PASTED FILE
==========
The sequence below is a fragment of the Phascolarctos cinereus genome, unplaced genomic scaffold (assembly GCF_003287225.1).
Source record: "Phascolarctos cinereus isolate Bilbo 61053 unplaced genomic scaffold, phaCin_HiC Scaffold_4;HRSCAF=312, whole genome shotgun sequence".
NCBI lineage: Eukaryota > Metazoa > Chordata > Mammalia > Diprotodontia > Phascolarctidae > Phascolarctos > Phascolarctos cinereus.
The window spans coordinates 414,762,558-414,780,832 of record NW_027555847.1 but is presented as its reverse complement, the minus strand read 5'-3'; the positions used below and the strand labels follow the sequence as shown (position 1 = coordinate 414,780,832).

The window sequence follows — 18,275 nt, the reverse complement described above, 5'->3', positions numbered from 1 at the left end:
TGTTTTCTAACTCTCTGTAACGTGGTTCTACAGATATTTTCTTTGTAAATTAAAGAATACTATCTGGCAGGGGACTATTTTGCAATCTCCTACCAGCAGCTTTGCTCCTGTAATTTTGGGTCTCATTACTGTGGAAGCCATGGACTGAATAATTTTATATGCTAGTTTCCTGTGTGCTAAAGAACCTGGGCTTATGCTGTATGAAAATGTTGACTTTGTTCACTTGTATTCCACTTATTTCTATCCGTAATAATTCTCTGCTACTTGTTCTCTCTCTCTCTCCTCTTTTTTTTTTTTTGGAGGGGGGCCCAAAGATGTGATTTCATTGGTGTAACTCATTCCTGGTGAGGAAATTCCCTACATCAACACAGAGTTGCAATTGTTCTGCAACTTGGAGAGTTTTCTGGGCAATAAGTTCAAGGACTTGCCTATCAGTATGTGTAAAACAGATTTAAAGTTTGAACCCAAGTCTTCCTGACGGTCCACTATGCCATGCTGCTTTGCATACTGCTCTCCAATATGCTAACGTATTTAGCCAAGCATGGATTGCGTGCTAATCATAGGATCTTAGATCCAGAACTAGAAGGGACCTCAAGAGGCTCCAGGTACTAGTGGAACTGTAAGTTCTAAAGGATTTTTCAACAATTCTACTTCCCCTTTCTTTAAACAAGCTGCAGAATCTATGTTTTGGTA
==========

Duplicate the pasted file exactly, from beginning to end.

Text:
The sequence below is a fragment of the Phascolarctos cinereus genome, unplaced genomic scaffold (assembly GCF_003287225.1).
Source record: "Phascolarctos cinereus isolate Bilbo 61053 unplaced genomic scaffold, phaCin_HiC Scaffold_4;HRSCAF=312, whole genome shotgun sequence".
NCBI lineage: Eukaryota > Metazoa > Chordata > Mammalia > Diprotodontia > Phascolarctidae > Phascolarctos > Phascolarctos cinereus.
The window spans coordinates 414,762,558-414,780,832 of record NW_027555847.1 but is presented as its reverse complement, the minus strand read 5'-3'; the positions used below and the strand labels follow the sequence as shown (position 1 = coordinate 414,780,832).

The window sequence follows — 18,275 nt, the reverse complement described above, 5'->3', positions numbered from 1 at the left end:
TGTTTTCTAACTCTCTGTAACGTGGTTCTACAGATATTTTCTTTGTAAATTAAAGAATACTATCTGGCAGGGGACTATTTTGCAATCTCCTACCAGCAGCTTTGCTCCTGTAATTTTGGGTCTCATTACTGTGGAAGCCATGGACTGAATAATTTTATATGCTAGTTTCCTGTGTGCTAAAGAACCTGGGCTTATGCTGTATGAAAATGTTGACTTTGTTCACTTGTATTCCACTTATTTCTATCCGTAATAATTCTCTGCTACTTGTTCTCTCTCTCTCTCCTCTTTTTTTTTTTTTGGAGGGGGGCCCAAAGATGTGATTTCATTGGTGTAACTCATTCCTGGTGAGGAAATTCCCTACATCAACACAGAGTTGCAATTGTTCTGCAACTTGGAGAGTTTTCTGGGCAATAAGTTCAAGGACTTGCCTATCAGTATGTGTAAAACAGATTTAAAGTTTGAACCCAAGTCTTCCTGACGGTCCACTATGCCATGCTGCTTTGCATACTGCTCTCCAATATGCTAACGTATTTAGCCAAGCATGGATTGCGTGCTAATCATAGGATCTTAGATCCAGAACTAGAAGGGACCTCAAGAGGCTCCAGGTACTAGTGGAACTGTAAGTTCTAAAGGATTTTTCAACAATTCTACTTCCCCTTTCTTTAAACAAGCTGCAGAATCTATGTTTTGGTA